By Laura Backes
Well, that didn’t go well. Being slapped with a Department of Justice lawsuit was a shock, and not one that the planned merger is likely to recover from. When AT&T first implemented its plan to buy T-Mobile, customers were incensed. AT&T’s history of price gouging and raising rates sat bitterly with the T-Mobile customers, accustomed to the slow but steady business model. T-Mobile’s current owner, Deutsche Telekom, has been looking to exit the U.S. market for more than a year now in order to focus on its European business. T-Mobile’s ability to keep up with rivals’ expensive 4G networks is fading, and they’re not implementing much to make up for that loss, so AT&T’s offer sounded like a miracle to Deutsche Telekom. But, like they say, if it’s too good to be true…
Okay, so the DOJ is blocking the deal. But what else has gone wrong? Well, Sprint is also suing to stop the merger, claiming anti-trust laws are being broken. Sprint announced that there are considerable competitive and consumer harms which would emerge from such a merger, and outlined their views in a press release.
Reportedly, the merger would:
- Harm retail consumers and corporate customers by causing higher prices and less innovation.
- Entrench the duopoly control of AT&T and Verizon, the two “Ma Bell” descendants, of the almost one-quarter of a trillion dollar wireless market. As a result of the transaction, AT&T and Verizon would control more than three-quarters of that market and 90 percent of the profits.
- Harm Sprint and the other independent wireless carriers. If the transaction were to be allowed, a combined AT&T and T-Mobile would have the ability to use its control over backhaul, roaming and spectrum, and its increased market position to exclude competitors, raise their costs, restrict their access to handsets, damage their businesses and ultimately to lessen competition.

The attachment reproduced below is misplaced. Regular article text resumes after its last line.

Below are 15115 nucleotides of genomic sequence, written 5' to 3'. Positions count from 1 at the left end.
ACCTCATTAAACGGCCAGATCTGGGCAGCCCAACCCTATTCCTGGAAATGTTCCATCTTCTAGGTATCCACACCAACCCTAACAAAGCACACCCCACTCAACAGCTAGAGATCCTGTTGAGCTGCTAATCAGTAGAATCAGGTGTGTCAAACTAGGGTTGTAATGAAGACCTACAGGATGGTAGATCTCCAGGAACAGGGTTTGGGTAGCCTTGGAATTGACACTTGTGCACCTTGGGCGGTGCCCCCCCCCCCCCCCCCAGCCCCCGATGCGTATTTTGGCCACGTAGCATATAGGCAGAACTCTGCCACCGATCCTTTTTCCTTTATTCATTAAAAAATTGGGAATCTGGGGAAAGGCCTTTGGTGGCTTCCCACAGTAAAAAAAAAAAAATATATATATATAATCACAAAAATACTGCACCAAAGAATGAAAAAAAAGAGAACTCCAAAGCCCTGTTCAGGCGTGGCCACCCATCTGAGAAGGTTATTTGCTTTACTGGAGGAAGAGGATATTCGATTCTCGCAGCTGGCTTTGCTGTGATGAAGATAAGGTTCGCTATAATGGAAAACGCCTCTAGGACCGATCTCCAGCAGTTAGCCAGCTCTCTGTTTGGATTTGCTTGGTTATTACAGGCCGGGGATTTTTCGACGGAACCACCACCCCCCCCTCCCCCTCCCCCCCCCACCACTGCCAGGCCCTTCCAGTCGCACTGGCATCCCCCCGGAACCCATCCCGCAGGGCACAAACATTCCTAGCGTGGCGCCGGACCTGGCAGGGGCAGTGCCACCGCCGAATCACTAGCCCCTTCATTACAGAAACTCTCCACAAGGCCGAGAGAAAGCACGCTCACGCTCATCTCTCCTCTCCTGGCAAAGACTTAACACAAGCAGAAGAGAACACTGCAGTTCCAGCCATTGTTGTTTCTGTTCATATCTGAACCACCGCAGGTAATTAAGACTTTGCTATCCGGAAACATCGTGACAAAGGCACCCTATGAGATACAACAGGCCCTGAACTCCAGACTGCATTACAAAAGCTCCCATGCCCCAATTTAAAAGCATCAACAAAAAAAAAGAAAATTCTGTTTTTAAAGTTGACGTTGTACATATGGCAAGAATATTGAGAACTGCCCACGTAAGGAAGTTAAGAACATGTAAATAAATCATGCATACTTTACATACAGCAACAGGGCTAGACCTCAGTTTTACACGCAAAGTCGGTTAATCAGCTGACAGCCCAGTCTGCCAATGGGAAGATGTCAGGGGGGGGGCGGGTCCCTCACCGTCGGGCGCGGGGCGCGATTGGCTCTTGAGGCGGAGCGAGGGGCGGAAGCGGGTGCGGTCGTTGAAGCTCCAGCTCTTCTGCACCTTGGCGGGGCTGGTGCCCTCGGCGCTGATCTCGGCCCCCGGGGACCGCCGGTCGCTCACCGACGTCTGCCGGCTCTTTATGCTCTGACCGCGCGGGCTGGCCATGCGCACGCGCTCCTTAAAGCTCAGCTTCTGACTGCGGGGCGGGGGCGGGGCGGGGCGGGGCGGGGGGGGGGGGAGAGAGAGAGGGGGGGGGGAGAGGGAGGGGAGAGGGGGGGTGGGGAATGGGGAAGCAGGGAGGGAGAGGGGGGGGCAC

Also, the ‘default payment’ that AT&T supposedly had to pay if the deal fell through- remember that? Well, apparently, that’s not as iron-clad as T-Mobile thought it was. There are limits, and you can bet that AT&T will exploit them if the combined DOJ/Sprint lawsuit continues. Did you know that no deal has ever gone through after the DOJ came against it? Well, now you do. So, it doesn’t look good for T-Mobile.
It’s even been said that T-Mobile might be broken up. Companies such as MetroPCS, Leap Wireless, and U.S. Cellular are said to have significant interest in picking up new markets. It has even been hinted that Sprint might buy up T-Mobile, but since their technology is incompatible and Sprint is already hurting, that’s doubtful. Google is another buyer that is thrown out. It’s already struggling to go through with the purchase of Motorola. Adding T-Mobile would just pour fuel on the fire.
So there poor T-Mobile sits: the proverbial last guy to be picked for the team. With even the coach against them, T-Mobile may want to stay on the bench for the rest of the season.
This is a guest post from Laura Backes, she enjoys writing about all kinds of subjects and also topics related to internet service in my area. You can reach her at: laurabackes8 @ gmail.com.